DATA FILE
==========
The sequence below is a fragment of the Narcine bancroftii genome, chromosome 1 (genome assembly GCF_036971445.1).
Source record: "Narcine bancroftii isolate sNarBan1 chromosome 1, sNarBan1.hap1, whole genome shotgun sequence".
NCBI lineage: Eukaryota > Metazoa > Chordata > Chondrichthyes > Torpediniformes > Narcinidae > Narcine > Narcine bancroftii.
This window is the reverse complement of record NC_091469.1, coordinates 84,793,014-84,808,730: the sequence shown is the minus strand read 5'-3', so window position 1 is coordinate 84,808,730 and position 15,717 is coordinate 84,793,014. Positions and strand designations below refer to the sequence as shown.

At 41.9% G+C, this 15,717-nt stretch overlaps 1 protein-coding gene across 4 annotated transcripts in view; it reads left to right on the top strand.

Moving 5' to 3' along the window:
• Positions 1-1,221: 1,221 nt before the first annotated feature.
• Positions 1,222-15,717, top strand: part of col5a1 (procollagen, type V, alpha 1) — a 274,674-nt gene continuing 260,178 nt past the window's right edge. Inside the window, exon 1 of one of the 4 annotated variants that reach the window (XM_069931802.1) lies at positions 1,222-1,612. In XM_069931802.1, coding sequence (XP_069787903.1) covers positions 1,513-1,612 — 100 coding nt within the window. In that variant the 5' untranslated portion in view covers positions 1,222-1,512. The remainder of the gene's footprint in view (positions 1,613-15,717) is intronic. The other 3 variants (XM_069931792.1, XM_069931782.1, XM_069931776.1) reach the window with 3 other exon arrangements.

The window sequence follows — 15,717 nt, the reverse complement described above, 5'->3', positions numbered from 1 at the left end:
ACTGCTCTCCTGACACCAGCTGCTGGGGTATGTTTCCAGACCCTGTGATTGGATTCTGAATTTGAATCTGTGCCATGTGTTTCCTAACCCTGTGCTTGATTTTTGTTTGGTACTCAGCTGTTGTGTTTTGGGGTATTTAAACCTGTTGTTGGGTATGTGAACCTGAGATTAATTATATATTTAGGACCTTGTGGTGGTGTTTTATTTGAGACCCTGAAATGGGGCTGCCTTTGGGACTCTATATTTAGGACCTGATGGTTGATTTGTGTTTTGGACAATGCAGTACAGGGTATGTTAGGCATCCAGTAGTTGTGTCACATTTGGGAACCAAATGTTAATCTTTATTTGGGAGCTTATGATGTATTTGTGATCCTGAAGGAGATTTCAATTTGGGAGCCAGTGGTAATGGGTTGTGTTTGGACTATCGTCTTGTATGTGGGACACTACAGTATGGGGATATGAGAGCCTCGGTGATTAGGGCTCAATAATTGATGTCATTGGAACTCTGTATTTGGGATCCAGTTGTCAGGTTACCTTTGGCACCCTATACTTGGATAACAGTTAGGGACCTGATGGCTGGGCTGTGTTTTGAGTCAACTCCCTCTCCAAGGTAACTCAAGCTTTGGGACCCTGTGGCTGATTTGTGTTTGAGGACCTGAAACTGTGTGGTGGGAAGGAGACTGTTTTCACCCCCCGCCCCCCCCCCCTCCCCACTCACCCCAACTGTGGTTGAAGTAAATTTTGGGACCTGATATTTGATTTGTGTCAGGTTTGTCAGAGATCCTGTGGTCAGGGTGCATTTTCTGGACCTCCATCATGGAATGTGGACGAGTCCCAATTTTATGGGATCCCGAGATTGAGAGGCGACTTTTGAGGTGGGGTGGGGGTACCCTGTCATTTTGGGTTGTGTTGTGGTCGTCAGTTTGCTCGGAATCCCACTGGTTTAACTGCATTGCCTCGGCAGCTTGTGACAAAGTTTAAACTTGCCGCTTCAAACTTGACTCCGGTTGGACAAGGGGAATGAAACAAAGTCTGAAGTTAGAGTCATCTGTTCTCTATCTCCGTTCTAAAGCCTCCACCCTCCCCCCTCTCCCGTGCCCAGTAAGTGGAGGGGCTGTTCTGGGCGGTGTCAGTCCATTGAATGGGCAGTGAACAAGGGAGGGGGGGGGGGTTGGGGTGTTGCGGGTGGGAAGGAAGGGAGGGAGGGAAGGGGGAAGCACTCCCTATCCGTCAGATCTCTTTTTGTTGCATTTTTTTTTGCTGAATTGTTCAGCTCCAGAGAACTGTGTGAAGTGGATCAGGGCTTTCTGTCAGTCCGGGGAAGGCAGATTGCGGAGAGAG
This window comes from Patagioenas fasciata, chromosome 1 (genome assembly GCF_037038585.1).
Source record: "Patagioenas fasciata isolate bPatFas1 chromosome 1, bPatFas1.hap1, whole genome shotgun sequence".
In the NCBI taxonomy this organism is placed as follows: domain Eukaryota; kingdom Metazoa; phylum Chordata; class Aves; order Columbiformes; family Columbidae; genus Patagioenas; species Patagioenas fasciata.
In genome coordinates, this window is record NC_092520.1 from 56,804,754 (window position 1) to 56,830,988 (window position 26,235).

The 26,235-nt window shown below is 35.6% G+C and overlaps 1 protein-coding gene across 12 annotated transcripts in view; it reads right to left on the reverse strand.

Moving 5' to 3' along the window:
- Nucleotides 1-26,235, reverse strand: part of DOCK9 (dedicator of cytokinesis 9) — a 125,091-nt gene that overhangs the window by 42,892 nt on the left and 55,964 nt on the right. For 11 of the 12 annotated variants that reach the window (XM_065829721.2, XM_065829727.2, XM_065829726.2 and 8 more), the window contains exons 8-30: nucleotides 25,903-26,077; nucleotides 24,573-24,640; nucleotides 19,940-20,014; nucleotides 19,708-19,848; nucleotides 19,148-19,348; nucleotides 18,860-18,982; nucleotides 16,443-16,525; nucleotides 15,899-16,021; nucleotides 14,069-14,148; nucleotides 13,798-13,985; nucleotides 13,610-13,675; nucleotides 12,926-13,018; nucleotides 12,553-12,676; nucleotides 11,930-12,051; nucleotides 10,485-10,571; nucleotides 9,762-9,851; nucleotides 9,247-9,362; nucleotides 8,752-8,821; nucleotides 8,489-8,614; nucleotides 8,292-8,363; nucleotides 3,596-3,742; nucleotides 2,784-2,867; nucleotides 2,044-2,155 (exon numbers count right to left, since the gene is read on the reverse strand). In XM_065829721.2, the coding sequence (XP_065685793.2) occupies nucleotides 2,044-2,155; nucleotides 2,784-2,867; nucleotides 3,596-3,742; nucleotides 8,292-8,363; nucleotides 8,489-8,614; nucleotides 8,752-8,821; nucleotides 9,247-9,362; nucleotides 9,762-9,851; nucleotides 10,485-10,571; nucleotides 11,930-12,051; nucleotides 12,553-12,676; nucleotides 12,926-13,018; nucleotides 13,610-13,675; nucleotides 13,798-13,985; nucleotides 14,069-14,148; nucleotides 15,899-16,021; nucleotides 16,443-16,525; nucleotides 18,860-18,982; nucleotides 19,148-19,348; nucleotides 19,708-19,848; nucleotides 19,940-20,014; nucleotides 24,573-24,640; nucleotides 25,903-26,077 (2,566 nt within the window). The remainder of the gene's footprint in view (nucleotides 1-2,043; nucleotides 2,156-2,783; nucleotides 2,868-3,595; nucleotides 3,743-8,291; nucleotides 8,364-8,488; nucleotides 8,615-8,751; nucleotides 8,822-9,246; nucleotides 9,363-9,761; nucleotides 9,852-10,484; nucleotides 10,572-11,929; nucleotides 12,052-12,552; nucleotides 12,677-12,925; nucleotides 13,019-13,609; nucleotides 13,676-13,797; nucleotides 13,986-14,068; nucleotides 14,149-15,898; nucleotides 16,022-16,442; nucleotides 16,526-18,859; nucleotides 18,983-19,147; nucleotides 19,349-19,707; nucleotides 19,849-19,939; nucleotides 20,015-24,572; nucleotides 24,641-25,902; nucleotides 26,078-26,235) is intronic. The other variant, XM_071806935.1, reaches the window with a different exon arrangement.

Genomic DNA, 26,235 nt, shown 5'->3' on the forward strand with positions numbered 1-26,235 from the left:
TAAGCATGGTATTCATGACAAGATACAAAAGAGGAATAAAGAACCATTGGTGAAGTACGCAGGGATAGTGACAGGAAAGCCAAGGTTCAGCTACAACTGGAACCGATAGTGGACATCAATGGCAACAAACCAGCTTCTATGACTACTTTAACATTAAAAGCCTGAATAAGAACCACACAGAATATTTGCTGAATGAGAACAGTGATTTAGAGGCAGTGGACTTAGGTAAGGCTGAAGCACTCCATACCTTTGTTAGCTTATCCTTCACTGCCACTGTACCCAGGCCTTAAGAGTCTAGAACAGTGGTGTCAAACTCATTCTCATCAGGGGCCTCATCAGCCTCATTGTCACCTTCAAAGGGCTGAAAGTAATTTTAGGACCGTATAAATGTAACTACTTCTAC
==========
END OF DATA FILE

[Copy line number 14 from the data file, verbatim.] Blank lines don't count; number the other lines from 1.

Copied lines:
In genome coordinates, this window is record NC_092520.1 from 56,804,754 (window position 1) to 56,830,988 (window position 26,235).